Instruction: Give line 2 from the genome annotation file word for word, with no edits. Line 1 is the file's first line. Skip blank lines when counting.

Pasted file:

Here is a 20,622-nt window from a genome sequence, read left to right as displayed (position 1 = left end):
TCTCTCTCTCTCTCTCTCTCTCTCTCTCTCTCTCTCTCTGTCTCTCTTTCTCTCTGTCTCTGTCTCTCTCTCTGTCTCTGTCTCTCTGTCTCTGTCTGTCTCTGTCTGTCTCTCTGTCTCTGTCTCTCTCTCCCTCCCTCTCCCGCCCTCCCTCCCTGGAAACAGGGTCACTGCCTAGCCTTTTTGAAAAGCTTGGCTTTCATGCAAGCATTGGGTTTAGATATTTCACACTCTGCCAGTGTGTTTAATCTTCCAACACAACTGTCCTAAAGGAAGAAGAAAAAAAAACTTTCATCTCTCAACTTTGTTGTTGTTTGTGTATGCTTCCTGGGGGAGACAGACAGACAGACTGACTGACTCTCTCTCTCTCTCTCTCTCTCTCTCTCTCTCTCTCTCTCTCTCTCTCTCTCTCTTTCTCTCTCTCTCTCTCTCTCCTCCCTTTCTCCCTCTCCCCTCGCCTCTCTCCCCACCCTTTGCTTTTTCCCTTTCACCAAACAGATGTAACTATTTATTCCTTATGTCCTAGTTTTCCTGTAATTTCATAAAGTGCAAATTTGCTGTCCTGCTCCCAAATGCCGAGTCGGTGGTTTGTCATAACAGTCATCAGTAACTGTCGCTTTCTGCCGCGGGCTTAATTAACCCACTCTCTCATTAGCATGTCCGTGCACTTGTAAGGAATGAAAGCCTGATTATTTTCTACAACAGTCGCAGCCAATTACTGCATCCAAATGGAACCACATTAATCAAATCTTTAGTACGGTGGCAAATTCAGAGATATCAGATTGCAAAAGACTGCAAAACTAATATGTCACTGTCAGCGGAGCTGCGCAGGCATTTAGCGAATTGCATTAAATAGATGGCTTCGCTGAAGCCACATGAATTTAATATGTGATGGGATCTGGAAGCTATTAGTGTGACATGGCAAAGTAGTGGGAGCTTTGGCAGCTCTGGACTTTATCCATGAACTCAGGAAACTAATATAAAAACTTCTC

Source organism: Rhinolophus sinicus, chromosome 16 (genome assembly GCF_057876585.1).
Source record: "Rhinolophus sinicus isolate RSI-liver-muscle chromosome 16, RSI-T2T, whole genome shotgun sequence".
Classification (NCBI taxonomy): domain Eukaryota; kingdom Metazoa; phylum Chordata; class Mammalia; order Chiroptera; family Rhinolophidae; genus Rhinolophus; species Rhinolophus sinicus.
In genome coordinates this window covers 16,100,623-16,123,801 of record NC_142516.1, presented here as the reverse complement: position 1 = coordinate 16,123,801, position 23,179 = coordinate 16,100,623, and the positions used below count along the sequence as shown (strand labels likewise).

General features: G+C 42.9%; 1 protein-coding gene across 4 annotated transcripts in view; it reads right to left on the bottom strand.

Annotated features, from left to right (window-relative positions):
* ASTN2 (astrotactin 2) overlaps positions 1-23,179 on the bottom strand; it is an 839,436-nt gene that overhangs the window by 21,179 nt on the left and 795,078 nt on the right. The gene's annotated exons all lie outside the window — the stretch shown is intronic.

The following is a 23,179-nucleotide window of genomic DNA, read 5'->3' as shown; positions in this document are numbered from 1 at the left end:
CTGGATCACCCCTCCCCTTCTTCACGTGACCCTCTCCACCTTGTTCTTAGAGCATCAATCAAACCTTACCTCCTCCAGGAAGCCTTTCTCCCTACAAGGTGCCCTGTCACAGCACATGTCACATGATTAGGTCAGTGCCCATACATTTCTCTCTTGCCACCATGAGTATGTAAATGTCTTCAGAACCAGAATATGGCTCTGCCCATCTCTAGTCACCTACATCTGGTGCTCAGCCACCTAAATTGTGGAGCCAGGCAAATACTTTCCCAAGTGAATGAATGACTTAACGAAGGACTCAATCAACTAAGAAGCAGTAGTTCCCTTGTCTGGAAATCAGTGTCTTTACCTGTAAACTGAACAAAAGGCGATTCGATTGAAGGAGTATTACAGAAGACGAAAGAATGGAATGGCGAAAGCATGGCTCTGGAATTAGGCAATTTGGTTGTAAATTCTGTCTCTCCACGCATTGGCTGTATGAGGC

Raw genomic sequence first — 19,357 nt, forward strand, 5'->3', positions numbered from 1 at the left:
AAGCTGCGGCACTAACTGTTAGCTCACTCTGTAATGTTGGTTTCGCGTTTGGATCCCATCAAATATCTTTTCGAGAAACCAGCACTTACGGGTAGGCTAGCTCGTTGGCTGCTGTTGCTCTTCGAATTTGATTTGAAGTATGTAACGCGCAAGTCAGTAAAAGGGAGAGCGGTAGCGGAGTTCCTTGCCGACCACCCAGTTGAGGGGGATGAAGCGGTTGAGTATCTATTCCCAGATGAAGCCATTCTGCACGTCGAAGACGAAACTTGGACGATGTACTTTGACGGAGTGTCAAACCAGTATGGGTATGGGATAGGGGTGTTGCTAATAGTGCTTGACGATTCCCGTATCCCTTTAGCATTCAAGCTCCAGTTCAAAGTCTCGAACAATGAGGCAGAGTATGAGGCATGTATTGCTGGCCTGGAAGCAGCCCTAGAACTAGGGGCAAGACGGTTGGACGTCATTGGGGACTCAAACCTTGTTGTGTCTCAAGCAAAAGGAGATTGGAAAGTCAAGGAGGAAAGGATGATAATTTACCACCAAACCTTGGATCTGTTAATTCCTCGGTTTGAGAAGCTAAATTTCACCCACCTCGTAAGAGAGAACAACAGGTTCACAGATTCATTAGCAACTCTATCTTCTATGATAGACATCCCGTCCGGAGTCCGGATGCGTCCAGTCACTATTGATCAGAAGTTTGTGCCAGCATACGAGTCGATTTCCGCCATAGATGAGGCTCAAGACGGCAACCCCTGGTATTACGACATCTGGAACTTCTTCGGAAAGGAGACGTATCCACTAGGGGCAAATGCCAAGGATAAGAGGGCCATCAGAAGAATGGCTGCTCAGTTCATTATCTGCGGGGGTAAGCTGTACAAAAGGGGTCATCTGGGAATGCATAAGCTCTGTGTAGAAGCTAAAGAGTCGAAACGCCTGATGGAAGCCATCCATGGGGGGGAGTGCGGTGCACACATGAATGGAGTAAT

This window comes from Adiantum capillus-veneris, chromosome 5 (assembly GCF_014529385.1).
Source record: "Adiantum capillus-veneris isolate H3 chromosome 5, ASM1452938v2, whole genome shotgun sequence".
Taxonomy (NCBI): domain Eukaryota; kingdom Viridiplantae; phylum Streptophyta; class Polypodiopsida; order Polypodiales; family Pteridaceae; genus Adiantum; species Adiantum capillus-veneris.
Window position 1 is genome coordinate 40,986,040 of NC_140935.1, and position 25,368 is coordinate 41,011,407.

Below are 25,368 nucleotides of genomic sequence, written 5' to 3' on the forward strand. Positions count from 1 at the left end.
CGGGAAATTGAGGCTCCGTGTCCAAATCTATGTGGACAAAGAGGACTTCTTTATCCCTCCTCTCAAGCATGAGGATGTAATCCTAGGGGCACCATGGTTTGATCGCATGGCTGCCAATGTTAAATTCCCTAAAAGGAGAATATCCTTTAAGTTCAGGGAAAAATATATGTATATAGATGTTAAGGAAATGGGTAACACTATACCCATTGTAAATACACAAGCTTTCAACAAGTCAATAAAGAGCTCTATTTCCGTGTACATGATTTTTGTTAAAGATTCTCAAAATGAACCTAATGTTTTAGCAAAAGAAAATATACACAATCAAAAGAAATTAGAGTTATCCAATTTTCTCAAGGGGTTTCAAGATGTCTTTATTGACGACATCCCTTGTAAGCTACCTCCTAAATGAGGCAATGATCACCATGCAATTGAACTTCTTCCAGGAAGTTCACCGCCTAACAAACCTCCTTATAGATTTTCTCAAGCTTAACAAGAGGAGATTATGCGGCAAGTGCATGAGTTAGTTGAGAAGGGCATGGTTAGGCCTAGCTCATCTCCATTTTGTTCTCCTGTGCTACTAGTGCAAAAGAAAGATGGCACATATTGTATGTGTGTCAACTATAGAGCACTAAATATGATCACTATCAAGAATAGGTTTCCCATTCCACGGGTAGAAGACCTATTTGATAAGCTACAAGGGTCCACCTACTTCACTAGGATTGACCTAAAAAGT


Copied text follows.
TCTCTCTCTCTCTCTCTCTCTCTCTCTCTCTCTCTCTCTGTCTCTCTTTCTCTCTGTCTCTGTCTCTCTCTCTGTCTCTGTCTCTCTGTCTCTGTCTGTCTCTGTCTGTCTCTCTGTCTCTGTCTCTCTCTCCCTCCCTCTCCCGCCCTCCCTCCCTGGAAACAGGGTCACTGCCTAGCCTTTTTGAAAAGCTTGGCTTTCATGCAAGCATTGGGTTTAGATATTTCACACTCTGCCAGTGTGTTTAATCTTCCAACACAACTGTCCTAAAGGAAGAAGAAAAAAAAACTTTCATCTCTCAACTTTGTTGTTGTTTGTGTATGCTTCCTGGGGGAGACAGACAGACAGACTGACTGACTCTCTCTCTCTCTCTCTCTCTCTCTCTCTCTCTCTCTCTCTCTCTCTCTCTCTCTTTCTCTCTCTCTCTCTCTCTCCTCCCTTTCTCCCTCTCCCCTCGCCTCTCTCCCCACCCTTTGCTTTTTCCCTTTCACCAAACAGATGTAACTATTTATTCCTTATGTCCTAGTTTTCCTGTAATTTCATAAAGTGCAAATTTGCTGTCCTGCTCCCAAATGCCGAGTCGGTGGTTTGTCATAACAGTCATCAGTAACTGTCGCTTTCTGCCGCGGGCTTAATTAACCCACTCTCTCATTAGCATGTCCGTGCACTTGTAAGGAATGAAAGCCTGATTATTTTCTACAACAGTCGCAGCCAATTACTGCATCCAAATGGAACCACATTAATCAAATCTTTAGTACGGTGGCAAATTCAGAGATATCAGATTGCAAAAGACTGCAAAACTAATATGTCACTGTCAGCGGAGCTGCGCAGGCATTTAGCGAATTGCATTAAATAGATGGCTTCGCTGAAGCCACATGAATTTAATATGTGATGGGATCTGGAAGCTATTAGTGTGACATGGCAAAGTAGTGGGAGCTTTGGCAGCTCTGGACTTTATCCATGAACTCAGGAAACTAATATAAAAACTTCTC